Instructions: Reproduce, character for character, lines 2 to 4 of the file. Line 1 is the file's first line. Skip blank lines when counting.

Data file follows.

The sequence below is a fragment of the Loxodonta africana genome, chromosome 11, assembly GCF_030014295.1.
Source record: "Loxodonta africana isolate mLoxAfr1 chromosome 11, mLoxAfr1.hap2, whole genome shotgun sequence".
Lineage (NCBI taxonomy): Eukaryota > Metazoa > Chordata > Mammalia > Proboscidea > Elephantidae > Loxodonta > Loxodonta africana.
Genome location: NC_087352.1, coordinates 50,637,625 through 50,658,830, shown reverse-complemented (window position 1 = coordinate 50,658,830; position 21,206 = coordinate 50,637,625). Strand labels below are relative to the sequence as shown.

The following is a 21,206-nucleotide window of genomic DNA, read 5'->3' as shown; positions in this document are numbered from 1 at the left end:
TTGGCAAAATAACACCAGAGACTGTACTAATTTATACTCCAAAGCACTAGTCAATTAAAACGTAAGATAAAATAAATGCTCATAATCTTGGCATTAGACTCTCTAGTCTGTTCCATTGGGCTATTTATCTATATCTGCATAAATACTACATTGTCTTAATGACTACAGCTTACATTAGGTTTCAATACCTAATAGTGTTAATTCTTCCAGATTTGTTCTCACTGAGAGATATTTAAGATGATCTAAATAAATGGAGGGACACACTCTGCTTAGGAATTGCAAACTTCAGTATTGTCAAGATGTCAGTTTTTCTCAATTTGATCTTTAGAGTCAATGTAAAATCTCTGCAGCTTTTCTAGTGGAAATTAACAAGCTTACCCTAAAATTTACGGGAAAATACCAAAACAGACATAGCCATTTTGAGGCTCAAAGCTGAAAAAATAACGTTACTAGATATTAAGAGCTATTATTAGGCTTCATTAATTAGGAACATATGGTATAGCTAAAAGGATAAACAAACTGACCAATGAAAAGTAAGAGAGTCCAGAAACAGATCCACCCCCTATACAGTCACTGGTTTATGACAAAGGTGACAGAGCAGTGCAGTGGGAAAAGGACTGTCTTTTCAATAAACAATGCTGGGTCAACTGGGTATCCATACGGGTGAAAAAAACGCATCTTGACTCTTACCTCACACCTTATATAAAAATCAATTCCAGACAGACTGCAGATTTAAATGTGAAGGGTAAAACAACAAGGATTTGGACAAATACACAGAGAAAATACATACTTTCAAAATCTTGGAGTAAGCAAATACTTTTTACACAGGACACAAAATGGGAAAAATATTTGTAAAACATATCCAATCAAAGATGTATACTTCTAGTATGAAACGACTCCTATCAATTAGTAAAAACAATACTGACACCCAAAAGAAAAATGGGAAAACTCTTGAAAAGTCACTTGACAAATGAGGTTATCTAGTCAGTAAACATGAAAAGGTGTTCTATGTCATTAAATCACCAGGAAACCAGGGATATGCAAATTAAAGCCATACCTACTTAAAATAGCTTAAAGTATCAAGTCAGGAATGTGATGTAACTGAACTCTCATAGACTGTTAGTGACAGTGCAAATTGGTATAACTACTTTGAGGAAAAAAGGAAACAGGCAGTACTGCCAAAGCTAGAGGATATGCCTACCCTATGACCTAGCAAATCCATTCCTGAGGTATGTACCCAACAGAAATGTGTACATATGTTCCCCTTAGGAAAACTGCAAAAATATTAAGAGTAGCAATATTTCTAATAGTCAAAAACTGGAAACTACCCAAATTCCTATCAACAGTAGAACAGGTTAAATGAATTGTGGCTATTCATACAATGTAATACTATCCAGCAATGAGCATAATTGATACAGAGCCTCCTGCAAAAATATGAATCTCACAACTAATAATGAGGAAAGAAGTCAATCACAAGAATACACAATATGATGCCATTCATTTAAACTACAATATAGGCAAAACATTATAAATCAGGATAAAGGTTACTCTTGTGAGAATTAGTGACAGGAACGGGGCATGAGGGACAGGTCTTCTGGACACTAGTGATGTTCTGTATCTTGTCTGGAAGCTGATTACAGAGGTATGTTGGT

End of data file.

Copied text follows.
Source record: "Loxodonta africana isolate mLoxAfr1 chromosome 11, mLoxAfr1.hap2, whole genome shotgun sequence".
Lineage (NCBI taxonomy): Eukaryota > Metazoa > Chordata > Mammalia > Proboscidea > Elephantidae > Loxodonta > Loxodonta africana.
Genome location: NC_087352.1, coordinates 50,637,625 through 50,658,830, shown reverse-complemented (window position 1 = coordinate 50,658,830; position 21,206 = coordinate 50,637,625). Strand labels below are relative to the sequence as shown.